What are Root Causes of Police Ill-discipline? Before readers throw dirt at our police officers one should ask, where the police force once the nation’s pride has gone wrong. What may be the root causes of the breakdown of discipline and lawlessness within the force? Could the Bougainville crisis and the successive governments’ neglect to the necessity to rehabilitate and reintegrate our officers into civilian lives and service be one of the root causes? Police officers from all sections who were trained for civilian service were thrown into a warzone. They all experienced the hostilities and carnage of war and returned battle-hardened to their wives, families and their normal police duties to serve the civilian duties. This writer used to observe the behavior of soldier friends that returned from Bougainville during the crisis. To them their comrades mattered more than anyone. Even to this day they live for each other and they owe their lives to their comrades. One thing bad happens to a member of the unit and it hurts everyone as if they are part of the same human body. The experience may be no different to our police officers. This writer is not aware of any serious government intervention to help rehabilitate and integrate these battle-hardened police officers to perform their civilian duties.

There can be no true democracy when the police force is a serious threat to it. If the police poses such a threat then it is indeed the employer and its political interference and its inaction that is the real threat to our nationhood, the Constitution and our democracy.


Free health care policy likely to worsen situation

Despite Papua New Guinea’s economic boom, health clinics are providing fewer services, and there has been a mixed result in the improvement of the country’s education.

This was revealed in a report last Thursday. The reported initiated by the National Research Institute and the Australian National University’s Development Policy Centre was the find out the service delivery and reforms in PNG 2002 – 2012. The report stated that in 2012 survey of 142 health centres found clinics were seeing 19 per cent fewer patients and had 10 per cent less medicine available compared with similar research conducted 10 years earlier in 2002.

“The recent decision to abolish health user fees wills likely lead to further deterioration of primary healthcare because user fees were the only source of funds for 29 per cent of health clinics surveyed.

“Now the Government said they’re going to subsidize clinics for the removal of user fees but the problem is there’s no real mechanism – most of these facilities don’t have bank accounts,” said Howes.

The report revealed that it paints a bleak picture of the health services available in Papua New Guinea, stating only 20 per cent of clinics had beds with mattresses, about half had year-round access to water, and 75 per cent of health workers said they contributed to the cost of healthcare from their own pocket. Meanwhile researcher believes that “dire state” of Papua New Guinea’s primary health system will likely only get worse under the country’s free healthcare policy, as many clinics do not receive government subsidies and depend entirely on patient fees to survive.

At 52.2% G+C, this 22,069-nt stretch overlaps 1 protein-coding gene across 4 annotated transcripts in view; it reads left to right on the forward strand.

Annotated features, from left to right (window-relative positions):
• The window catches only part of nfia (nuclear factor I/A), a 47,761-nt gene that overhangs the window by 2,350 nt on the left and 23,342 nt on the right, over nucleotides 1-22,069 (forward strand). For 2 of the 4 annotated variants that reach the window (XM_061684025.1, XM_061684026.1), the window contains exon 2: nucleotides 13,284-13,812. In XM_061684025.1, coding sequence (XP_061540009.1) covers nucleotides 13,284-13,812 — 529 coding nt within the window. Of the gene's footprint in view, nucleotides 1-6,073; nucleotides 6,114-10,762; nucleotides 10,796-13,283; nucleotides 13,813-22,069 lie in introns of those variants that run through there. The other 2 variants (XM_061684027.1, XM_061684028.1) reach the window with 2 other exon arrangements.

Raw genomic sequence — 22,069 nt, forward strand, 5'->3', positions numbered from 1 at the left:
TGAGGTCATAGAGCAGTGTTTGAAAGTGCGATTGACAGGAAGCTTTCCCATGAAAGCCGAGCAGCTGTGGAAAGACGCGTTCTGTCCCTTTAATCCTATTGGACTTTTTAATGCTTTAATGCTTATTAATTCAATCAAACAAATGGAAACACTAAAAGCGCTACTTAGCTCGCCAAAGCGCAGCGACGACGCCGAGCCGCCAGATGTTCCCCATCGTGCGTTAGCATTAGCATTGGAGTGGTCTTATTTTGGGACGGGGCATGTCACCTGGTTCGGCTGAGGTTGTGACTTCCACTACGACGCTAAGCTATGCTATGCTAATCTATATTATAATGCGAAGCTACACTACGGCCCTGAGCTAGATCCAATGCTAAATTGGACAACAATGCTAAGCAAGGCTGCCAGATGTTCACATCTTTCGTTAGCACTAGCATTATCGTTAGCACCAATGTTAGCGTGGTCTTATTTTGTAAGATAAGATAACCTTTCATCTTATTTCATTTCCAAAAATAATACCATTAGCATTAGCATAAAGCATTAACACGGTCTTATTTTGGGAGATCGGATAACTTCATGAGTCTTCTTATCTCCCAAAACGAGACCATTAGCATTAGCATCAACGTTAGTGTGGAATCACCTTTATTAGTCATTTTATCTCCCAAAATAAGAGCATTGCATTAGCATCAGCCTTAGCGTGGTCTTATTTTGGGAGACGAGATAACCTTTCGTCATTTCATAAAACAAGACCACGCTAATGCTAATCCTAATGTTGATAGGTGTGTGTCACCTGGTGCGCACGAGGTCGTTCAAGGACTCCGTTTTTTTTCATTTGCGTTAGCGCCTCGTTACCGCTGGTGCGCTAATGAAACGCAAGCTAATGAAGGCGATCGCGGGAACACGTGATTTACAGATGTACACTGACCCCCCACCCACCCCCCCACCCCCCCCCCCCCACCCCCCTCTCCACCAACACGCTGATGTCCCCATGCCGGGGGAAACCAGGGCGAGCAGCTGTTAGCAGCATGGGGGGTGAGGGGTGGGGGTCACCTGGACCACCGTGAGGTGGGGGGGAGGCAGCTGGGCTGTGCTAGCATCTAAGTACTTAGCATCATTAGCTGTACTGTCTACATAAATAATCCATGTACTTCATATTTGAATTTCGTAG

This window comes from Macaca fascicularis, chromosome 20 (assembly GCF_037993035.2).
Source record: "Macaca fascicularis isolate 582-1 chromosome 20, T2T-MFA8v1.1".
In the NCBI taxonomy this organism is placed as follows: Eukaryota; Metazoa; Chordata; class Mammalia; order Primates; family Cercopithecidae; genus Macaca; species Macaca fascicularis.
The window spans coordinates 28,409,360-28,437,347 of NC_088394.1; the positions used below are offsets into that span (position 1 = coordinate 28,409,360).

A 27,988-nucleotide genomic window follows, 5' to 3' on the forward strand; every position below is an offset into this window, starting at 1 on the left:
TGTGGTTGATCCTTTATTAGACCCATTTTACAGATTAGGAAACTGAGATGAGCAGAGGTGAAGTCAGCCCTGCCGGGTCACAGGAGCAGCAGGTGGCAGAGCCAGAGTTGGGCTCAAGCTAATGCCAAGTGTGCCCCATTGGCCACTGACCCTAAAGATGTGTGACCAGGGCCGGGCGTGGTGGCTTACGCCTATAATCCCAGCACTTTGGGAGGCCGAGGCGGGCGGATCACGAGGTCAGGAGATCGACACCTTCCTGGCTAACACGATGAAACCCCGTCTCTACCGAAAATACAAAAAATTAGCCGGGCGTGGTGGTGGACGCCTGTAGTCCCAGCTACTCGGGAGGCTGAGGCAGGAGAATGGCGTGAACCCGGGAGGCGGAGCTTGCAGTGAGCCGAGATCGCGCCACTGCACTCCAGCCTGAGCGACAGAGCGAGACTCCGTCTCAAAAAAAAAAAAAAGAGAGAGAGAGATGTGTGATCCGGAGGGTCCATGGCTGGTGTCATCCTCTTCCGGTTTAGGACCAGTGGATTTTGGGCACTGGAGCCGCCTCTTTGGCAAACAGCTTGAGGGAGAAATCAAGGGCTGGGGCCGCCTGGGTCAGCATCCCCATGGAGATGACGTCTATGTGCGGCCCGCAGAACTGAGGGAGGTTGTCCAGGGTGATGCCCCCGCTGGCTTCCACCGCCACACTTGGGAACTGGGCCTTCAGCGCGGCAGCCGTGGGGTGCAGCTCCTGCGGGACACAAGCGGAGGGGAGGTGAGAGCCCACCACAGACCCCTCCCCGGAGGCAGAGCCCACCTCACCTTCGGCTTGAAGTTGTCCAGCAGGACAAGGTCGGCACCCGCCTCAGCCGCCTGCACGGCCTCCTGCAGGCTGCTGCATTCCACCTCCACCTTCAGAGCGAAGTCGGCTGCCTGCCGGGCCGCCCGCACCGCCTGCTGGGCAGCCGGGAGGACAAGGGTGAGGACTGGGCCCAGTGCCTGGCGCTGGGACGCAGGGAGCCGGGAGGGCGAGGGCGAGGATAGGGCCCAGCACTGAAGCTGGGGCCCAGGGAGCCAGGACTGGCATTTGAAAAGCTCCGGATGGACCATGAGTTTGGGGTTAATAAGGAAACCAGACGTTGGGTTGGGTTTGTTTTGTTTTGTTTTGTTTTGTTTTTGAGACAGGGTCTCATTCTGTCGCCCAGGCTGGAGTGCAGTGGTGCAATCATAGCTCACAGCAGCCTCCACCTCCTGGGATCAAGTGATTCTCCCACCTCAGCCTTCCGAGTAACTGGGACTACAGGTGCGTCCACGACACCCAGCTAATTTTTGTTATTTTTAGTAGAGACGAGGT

The Rome Synod: A difficult & challenging reflection on the family

Bishop Arnold Orowae November 2014

WE spent the first week of the Rome Synod of the Catholic Church (5-19 October) listening to about 260 interventions from cardinals, bishops, priests, religious and lay people concerning marriage and family life. The problems shared ranged from divorce and remarriage, polygamy, cultural marriages, arranged marriages, forced marriages, indissolubility of the sacrament of marriage, the good and richness of marriage, homosexuality and cohabitation.

All the representatives were given a chance to talk – and Pope Francis encouraged everybody to really speak frankly. A large number of couples and lay people were also invited to participate in the Synod and gave moving life testimonies. It was a good listening experience for us, the Synod Fathers. Pope Francis took part in all the meetings except on Wednesdays when the general audience with pilgrims was scheduled in St Peter’s Square.

In the second week of the Synod, we were put into working groups of 10, divided into four language groups: Italian, French, Spanish and English, and we went through all the topics raised during the previous week. There were quite a lot of expectations from the Synod, partially fuelled by the media.

For some people, the Church was getting too far ahead and abandoning the traditional path on family teachings; for others, the Church appeared to be resisting necessary changes. The secretariat was asked to remind everybody that our meeting was only the first part of a process to be completed with further discussion in the dioceses and another Synod scheduled for 4-25 October 2015. This will provide the Holy Father and the Church in general with more comprehensive and definite suggestions and guidelines.

The Synod was aware of the fact that marriage and family life are going through many difficulties nowadays and face new challenges. There is a need to stay on course with traditional Catholic doctrine on marriage and the family; at the same time we need to attend with tenderness, love and mercy to people who find themselves in a difficult situation with an irregular union or a broken family.

The reports of the working groups were summarised in the 62 paragraphs of the Relatio Synodi (Synod’s Report) and voted one by one by the 183 Synod Fathers in attendance (nine were absent) on 18 October. All paragraphs received at least two-thirds favourable votes except for three dealing with the pastoral care of remarried divorcees and homosexual persons, which received only an absolute majority and will need further discussion. The Relatio Synodi will serve as official working document (Instrument Laboris) for the preparation of the 2015 final Assembly of the Synod on the “Pastoral challenges to the family in the context of evangelisation”. I invite everybody in Papua New Guinea and Solomon Islands to pray that the Holy Spirit may guide the Church and her leadership to find ways that will ease tensions and clarify issues. We need to understand how we can best serve, preserve and promote marriage and family life in our time.